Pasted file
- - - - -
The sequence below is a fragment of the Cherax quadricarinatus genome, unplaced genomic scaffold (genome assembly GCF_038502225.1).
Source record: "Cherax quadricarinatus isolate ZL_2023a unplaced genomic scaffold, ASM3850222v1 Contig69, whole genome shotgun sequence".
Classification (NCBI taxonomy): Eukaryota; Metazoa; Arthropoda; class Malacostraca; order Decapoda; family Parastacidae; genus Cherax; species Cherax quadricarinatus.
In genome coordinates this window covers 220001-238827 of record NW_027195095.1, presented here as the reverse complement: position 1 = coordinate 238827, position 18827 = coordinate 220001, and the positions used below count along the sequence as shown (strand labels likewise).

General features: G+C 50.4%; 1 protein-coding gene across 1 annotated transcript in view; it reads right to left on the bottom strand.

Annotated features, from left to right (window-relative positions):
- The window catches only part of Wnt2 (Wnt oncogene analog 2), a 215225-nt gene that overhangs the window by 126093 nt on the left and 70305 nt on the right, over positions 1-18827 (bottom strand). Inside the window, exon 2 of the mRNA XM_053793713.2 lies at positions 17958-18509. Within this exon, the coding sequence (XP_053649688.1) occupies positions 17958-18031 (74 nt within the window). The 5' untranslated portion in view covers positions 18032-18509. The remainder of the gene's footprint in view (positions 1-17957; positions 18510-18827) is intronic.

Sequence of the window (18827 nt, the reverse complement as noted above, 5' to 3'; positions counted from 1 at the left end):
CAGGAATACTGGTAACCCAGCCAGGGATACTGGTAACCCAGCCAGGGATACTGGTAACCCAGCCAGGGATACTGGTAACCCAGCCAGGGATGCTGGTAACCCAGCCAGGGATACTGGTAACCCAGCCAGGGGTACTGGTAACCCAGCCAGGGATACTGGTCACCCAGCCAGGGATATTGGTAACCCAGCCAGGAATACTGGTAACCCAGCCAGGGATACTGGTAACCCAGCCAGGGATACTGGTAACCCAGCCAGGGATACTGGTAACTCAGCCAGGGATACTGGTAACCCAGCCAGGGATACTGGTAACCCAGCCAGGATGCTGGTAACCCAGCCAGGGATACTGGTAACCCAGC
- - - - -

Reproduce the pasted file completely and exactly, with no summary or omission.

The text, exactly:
The sequence below is a fragment of the Cherax quadricarinatus genome, unplaced genomic scaffold (genome assembly GCF_038502225.1).
Source record: "Cherax quadricarinatus isolate ZL_2023a unplaced genomic scaffold, ASM3850222v1 Contig69, whole genome shotgun sequence".
Classification (NCBI taxonomy): Eukaryota; Metazoa; Arthropoda; class Malacostraca; order Decapoda; family Parastacidae; genus Cherax; species Cherax quadricarinatus.
In genome coordinates this window covers 220001-238827 of record NW_027195095.1, presented here as the reverse complement: position 1 = coordinate 238827, position 18827 = coordinate 220001, and the positions used below count along the sequence as shown (strand labels likewise).

General features: G+C 50.4%; 1 protein-coding gene across 1 annotated transcript in view; it reads right to left on the bottom strand.

Annotated features, from left to right (window-relative positions):
- The window catches only part of Wnt2 (Wnt oncogene analog 2), a 215225-nt gene that overhangs the window by 126093 nt on the left and 70305 nt on the right, over positions 1-18827 (bottom strand). Inside the window, exon 2 of the mRNA XM_053793713.2 lies at positions 17958-18509. Within this exon, the coding sequence (XP_053649688.1) occupies positions 17958-18031 (74 nt within the window). The 5' untranslated portion in view covers positions 18032-18509. The remainder of the gene's footprint in view (positions 1-17957; positions 18510-18827) is intronic.

Sequence of the window (18827 nt, the reverse complement as noted above, 5' to 3'; positions counted from 1 at the left end):
CAGGAATACTGGTAACCCAGCCAGGGATACTGGTAACCCAGCCAGGGATACTGGTAACCCAGCCAGGGATACTGGTAACCCAGCCAGGGATGCTGGTAACCCAGCCAGGGATACTGGTAACCCAGCCAGGGGTACTGGTAACCCAGCCAGGGATACTGGTCACCCAGCCAGGGATATTGGTAACCCAGCCAGGAATACTGGTAACCCAGCCAGGGATACTGGTAACCCAGCCAGGGATACTGGTAACCCAGCCAGGGATACTGGTAACTCAGCCAGGGATACTGGTAACCCAGCCAGGGATACTGGTAACCCAGCCAGGATGCTGGTAACCCAGCCAGGGATACTGGTAACCCAGC